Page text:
In this study, interpolation coefficients are introduced into the background values of the variables in GDMC model. Then, by aiming to minimize the modelling error, the optimal parameters are solved using the particle swarm optimization algorithm. Thereby, the adaptability and forecasting accuracy of GDMC to real data are enhanced. The remainder of this paper is organized as follows. Section 2 explains the modelling methods, including the traditional GDMC and the optimization method. In Section 3, the traditional GDMC and the optimized GDMC are applied to forecast the output of hightech industry in China. Finally, conclusions are presented in Section 4.
2. Methodology
2.1. The Representation of the Grey Dynamic Model with Convolution Integral
Suppose that pairs of observations are available at equispaced time intervals consisting of inputs and an output from some dynamic system. The existing GDMC modelling process [14] is carried out as follows. Consider the original predicted series and the original associated series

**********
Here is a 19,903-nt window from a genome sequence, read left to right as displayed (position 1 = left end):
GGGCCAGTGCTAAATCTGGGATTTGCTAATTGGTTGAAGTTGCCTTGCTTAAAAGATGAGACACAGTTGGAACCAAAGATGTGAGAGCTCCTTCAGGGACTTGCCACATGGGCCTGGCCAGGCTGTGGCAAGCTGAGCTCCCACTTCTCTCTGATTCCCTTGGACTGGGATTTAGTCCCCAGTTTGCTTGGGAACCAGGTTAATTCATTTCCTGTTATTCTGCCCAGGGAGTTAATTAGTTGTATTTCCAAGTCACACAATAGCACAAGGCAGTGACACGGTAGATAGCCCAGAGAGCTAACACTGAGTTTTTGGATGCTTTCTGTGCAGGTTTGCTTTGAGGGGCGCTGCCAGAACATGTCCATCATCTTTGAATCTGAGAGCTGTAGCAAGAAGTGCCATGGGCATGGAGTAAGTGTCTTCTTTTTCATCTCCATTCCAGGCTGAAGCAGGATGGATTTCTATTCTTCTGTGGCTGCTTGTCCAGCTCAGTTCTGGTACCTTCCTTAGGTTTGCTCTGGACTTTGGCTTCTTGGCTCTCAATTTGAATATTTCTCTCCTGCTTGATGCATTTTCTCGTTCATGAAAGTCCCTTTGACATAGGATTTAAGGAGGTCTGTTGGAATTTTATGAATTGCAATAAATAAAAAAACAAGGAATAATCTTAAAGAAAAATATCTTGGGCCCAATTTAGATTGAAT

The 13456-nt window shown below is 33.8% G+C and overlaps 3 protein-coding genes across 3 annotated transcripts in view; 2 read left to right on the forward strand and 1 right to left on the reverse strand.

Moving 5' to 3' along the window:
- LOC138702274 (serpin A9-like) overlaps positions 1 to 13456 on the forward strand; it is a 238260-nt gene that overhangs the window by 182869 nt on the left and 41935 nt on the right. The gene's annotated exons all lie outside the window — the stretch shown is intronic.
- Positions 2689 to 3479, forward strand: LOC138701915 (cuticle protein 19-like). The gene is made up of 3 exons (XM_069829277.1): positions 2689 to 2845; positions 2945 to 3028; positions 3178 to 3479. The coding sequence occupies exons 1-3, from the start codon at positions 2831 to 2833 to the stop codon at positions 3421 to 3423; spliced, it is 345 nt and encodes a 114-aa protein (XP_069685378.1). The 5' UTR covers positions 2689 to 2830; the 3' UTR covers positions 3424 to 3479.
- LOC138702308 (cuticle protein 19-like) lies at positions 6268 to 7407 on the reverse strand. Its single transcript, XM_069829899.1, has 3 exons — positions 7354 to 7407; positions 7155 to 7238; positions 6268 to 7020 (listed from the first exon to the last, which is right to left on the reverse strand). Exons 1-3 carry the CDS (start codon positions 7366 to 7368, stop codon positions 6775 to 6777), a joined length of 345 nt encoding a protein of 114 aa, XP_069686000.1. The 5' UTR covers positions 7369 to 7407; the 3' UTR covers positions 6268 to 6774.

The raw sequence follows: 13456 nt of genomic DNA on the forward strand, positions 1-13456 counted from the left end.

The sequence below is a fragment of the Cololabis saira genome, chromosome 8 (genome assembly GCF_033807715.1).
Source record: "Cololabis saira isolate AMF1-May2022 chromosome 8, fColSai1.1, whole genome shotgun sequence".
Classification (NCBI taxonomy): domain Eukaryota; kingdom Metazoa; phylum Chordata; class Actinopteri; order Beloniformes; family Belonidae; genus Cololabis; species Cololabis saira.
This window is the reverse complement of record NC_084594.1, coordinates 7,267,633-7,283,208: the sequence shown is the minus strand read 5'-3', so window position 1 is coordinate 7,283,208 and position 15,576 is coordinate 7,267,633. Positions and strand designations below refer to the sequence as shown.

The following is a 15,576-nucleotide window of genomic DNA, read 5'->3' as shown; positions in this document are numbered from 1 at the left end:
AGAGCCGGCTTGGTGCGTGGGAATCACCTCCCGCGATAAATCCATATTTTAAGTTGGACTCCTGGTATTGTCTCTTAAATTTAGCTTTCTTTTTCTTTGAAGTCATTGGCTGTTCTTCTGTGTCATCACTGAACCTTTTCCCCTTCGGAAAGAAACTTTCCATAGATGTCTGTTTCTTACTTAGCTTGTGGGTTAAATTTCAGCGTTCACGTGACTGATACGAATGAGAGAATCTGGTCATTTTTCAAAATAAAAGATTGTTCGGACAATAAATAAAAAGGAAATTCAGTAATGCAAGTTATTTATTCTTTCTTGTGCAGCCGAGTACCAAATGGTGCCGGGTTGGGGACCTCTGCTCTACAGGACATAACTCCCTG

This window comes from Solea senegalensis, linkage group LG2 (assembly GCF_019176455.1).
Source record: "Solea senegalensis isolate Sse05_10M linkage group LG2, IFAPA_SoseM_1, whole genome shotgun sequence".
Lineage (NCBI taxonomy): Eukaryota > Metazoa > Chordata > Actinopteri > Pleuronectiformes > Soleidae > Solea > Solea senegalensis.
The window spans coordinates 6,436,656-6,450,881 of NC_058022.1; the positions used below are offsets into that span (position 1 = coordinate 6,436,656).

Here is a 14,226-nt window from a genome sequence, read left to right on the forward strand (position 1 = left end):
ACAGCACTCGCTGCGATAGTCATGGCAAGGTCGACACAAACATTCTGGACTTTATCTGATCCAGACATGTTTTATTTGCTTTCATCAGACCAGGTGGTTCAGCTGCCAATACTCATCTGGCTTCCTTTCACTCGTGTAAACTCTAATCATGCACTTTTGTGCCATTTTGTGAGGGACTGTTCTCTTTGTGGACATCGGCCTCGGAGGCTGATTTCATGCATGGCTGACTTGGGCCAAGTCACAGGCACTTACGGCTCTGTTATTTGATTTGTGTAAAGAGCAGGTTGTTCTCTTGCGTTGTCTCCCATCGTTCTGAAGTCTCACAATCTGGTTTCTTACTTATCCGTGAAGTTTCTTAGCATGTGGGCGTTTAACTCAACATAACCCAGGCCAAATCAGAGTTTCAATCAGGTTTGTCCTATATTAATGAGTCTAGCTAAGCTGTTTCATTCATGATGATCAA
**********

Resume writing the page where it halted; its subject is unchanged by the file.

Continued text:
Then the 1AGO data for are given by the following equations, respectively:
The grey forecasting model based on the predicted 1AGO series and the associated 1AGO series is given by the following differential equation: where and are the developmental coefficient and the grey control parameter, respectively, and are the associated coefficients corresponding to the associated series , , respectively, is the number of entries for model building, is a period of delay, and are model parameters to be estimated.
Equation (7) is called the grey dynamic model by convolution integral with the firstorder derivative of the 1AGO data and series related, abbreviated as GDMC—the “1” represents the firstorder derivative of the 1AGO series of and the “” represents the total of relative series introduced into the grey differential equation.
2.2. The Evaluation of Parameters , and
The grey derivative for the firstorder grey differential equation with 1AGO is conventionally represented as